Metrocurean Cooks: Pasta With Sausage, Kale And Mascarpone

This is one of my go-to pasta dishes, inspired by a Food & Wine recipe. The addition of mascarpone cheese creates a simple velvety sauce that will make your friends think you worked harder than you did. It's a great all-season dish since you can find greens year-round. I sometimes use swiss chard, beet greens or dandelion greens, as well.

Orecchiette with Sausage, Kale and Mascarpone
serves 4-6

1 pound orecchiette pasta
3 fresh spicy pork sausages, casings removed
4 tbsp extra virgin olive oil
1 large leek, white and light green parts, cleaned and thinly sliced
3 garlic cloves, minced
1 bunch of kale, ribs removed and chopped into small pieces
1 tsp red pepper flakes
¼ cup mascarpone cheese
parsley for garnish

• Cook the pasta according to the instructions in a large pasta pot. Drain, but don’t rinse.
• Meanwhile, in a large pan, cook the sausage over medium high, breaking it into small chunks with a wooden spoon. Drain on paper towels, and pour most of the grease out of the pan.
• Return the pan to medium heat, and add 2 tbsp olive oil. Add the leeks and garlic and cook until soft, about 5 minutes.
• In the pasta pot, heat 2 tbsp olive oil over medium heat and add the kale, tossing to coat. Cover and cook until just wilted, about 5 minutes.
• Add the cooked pasta, sausage, and leek and garlic mixture to the pasta pot and toss with kale to combine and heat through.
• Remove pot from heat. Add the red pepper flakes and mascarpone and stir to thoroughly combine all ingredients. Serve in large bowls and garnish with parsley.

green tip: Look for sausages that come from pigs raised without hormones or antibiotics.


Anonymous said...

Can you please explain how its "green" to look for sausages made witout hormones or antibiotics. And also WTF? Why would this be in a foodie blog. How about using local sausage, or how about using sausage you found at a local farmers market or having a relationship with a local farmer. or how about using high quality sausage, its no more "green" to use sausages without hormones. Get your facts right, before spurting off, I read this blog everyday and you have a responsibility to your readers not to spread bs propaganda.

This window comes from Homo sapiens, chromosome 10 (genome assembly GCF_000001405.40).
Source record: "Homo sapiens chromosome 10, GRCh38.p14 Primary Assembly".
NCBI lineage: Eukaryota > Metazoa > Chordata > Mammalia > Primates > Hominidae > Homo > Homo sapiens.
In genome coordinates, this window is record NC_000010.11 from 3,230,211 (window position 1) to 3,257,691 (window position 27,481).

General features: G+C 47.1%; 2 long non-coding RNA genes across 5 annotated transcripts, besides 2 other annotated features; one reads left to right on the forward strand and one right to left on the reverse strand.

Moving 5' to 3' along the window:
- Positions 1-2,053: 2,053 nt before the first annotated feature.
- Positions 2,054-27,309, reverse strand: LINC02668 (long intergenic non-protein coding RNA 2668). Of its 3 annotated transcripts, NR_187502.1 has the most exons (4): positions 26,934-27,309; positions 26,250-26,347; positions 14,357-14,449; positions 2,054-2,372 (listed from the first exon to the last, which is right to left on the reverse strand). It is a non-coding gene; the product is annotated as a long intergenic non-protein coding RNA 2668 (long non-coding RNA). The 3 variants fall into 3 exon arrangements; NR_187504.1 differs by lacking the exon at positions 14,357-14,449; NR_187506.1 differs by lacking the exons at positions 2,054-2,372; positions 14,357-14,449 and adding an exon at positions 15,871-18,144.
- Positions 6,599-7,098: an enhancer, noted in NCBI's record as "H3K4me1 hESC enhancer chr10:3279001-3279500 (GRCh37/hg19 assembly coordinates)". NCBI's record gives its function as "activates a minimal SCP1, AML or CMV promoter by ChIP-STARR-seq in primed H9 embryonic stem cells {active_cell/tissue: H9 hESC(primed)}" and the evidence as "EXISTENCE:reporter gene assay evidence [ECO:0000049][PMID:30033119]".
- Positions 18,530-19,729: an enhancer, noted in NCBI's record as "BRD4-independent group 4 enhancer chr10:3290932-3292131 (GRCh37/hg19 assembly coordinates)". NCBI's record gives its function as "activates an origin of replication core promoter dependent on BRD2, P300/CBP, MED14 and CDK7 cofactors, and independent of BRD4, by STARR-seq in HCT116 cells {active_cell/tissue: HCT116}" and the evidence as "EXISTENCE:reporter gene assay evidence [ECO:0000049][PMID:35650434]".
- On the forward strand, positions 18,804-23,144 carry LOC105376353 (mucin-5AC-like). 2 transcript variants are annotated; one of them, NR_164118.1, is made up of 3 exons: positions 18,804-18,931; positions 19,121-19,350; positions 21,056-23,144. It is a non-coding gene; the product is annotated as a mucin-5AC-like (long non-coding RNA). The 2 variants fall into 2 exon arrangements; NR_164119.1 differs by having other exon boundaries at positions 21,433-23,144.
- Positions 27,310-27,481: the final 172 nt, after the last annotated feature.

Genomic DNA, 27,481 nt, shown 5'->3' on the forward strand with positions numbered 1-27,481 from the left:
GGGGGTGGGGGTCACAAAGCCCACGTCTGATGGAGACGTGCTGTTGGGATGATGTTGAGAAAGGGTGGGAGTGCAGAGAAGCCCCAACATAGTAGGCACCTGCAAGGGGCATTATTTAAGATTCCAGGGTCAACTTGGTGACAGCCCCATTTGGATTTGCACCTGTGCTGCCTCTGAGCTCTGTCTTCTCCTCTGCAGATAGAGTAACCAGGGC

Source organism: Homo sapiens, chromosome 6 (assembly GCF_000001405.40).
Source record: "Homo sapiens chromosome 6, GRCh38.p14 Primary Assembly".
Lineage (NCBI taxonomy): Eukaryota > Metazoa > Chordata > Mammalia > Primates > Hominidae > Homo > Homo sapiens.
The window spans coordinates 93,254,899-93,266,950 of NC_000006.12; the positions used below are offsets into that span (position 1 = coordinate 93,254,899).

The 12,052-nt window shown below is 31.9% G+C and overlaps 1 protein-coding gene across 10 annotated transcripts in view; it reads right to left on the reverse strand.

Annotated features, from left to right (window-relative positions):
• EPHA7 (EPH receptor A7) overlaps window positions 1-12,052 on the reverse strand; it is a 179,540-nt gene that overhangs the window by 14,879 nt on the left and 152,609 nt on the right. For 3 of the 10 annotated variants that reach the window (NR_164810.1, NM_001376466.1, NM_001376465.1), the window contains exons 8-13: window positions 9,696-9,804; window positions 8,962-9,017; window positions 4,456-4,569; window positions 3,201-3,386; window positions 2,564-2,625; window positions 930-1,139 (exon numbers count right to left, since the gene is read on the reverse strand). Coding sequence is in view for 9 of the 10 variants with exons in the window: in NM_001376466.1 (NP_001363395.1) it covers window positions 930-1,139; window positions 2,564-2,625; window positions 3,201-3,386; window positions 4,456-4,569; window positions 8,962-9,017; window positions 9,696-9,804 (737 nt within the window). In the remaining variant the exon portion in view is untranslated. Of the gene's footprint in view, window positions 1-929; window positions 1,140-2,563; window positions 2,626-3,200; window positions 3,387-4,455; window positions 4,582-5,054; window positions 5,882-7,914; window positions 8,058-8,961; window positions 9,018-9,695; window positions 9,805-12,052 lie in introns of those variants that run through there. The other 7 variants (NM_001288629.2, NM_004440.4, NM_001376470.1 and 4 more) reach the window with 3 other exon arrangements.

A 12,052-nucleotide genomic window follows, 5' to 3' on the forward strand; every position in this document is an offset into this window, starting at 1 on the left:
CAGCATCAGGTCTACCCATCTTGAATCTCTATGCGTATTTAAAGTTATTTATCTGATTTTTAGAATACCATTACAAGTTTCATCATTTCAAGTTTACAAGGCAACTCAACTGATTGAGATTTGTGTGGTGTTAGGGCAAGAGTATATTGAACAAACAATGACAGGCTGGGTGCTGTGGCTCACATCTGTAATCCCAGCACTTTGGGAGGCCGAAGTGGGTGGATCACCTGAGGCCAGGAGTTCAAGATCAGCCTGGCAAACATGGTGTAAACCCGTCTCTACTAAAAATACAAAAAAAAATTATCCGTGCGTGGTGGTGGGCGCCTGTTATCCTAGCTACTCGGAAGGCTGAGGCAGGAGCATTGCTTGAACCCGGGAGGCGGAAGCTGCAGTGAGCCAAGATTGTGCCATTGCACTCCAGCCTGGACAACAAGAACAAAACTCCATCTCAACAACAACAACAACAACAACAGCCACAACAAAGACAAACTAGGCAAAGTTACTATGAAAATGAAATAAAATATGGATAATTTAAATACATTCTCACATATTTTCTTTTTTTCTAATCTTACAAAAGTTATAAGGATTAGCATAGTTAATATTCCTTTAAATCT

Amanda said...

Wow, why are you so angry? I prefer buying meats from farms that raise their animals in as natural a way possible, without growth hormones or routine antibiotics, as opposed to less desirable concentrated animal feeding operations, which have a negative impact on the environment. A few of my favorite local sources are EcoFriendly Farms and Red Apron Butchery, both of which I've written about numerous times on this site.

Why would a "green tip" be on my blog? Because I care about the food I buy, what's in it and think you should too.

Anonymous said...

Let me guess no foie gras...no veal, either. The food police goes bizzaro again. Bourdain would spit on you.

Anonymous said...

Dude, why the hostility? Sounds like you don't understand the concept of natural eating. Foie gras is natural, even though some would say unethical. But Metrocurean was just saying that removing chemicals from food is usually a good thing. Semantics aside, I think maybe you should consider taking some xanax or other calming chemicals in your life.

Olesh said...

Overreact much? What is that first comment about? Quick question about the Kale. Not that they are all that different and I am sure they could be subsitituted, but which variety is preferred for the recipe?

Amanda said...

I usually go with standard kale but I like lacinato kale too - got some at Dupont recently. If you like more tender greens, chard is perfect and cooks/wilts faster.

trebclef20 said...

Tried the recipe. Really enjoyed the combo of flavors, but would have preferred it slightly saucier. Any recommendations for a good addition? I was thinking just some extra olive oil at the end, but I'm interested in your ideas.

Amanda said...

So glad you tried it, trebclef20! I'd add more mascarpone to get it creamier or even a little reserved pasta water. It's not an extremely saucy recipe, but adding those things would give you more.